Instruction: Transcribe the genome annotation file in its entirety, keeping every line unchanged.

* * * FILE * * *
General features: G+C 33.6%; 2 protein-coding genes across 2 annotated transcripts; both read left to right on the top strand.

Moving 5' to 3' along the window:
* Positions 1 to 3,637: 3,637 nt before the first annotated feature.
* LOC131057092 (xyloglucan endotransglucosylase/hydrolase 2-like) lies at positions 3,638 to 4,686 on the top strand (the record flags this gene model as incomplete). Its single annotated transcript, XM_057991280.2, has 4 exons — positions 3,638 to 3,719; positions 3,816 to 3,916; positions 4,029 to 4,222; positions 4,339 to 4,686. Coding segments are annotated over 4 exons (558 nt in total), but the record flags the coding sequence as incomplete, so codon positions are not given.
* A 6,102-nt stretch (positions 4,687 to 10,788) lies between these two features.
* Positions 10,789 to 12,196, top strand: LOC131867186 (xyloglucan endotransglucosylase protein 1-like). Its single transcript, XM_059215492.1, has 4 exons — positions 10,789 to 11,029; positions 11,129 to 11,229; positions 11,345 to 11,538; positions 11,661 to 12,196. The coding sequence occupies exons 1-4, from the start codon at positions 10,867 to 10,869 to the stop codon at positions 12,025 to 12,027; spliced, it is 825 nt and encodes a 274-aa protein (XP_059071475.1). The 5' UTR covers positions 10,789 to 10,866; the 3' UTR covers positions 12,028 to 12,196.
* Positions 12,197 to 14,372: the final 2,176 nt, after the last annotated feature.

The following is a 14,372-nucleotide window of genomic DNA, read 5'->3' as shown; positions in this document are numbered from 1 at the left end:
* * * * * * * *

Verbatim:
General features: G+C 33.6%; 2 protein-coding genes across 2 annotated transcripts; both read left to right on the top strand.

Moving 5' to 3' along the window:
* Positions 1 to 3,637: 3,637 nt before the first annotated feature.
* LOC131057092 (xyloglucan endotransglucosylase/hydrolase 2-like) lies at positions 3,638 to 4,686 on the top strand (the record flags this gene model as incomplete). Its single annotated transcript, XM_057991280.2, has 4 exons — positions 3,638 to 3,719; positions 3,816 to 3,916; positions 4,029 to 4,222; positions 4,339 to 4,686. Coding segments are annotated over 4 exons (558 nt in total), but the record flags the coding sequence as incomplete, so codon positions are not given.
* A 6,102-nt stretch (positions 4,687 to 10,788) lies between these two features.
* Positions 10,789 to 12,196, top strand: LOC131867186 (xyloglucan endotransglucosylase protein 1-like). Its single transcript, XM_059215492.1, has 4 exons — positions 10,789 to 11,029; positions 11,129 to 11,229; positions 11,345 to 11,538; positions 11,661 to 12,196. The coding sequence occupies exons 1-4, from the start codon at positions 10,867 to 10,869 to the stop codon at positions 12,025 to 12,027; spliced, it is 825 nt and encodes a 274-aa protein (XP_059071475.1). The 5' UTR covers positions 10,789 to 10,866; the 3' UTR covers positions 12,028 to 12,196.
* Positions 12,197 to 14,372: the final 2,176 nt, after the last annotated feature.

The following is a 14,372-nucleotide window of genomic DNA, read 5'->3' as shown; positions in this document are numbered from 1 at the left end: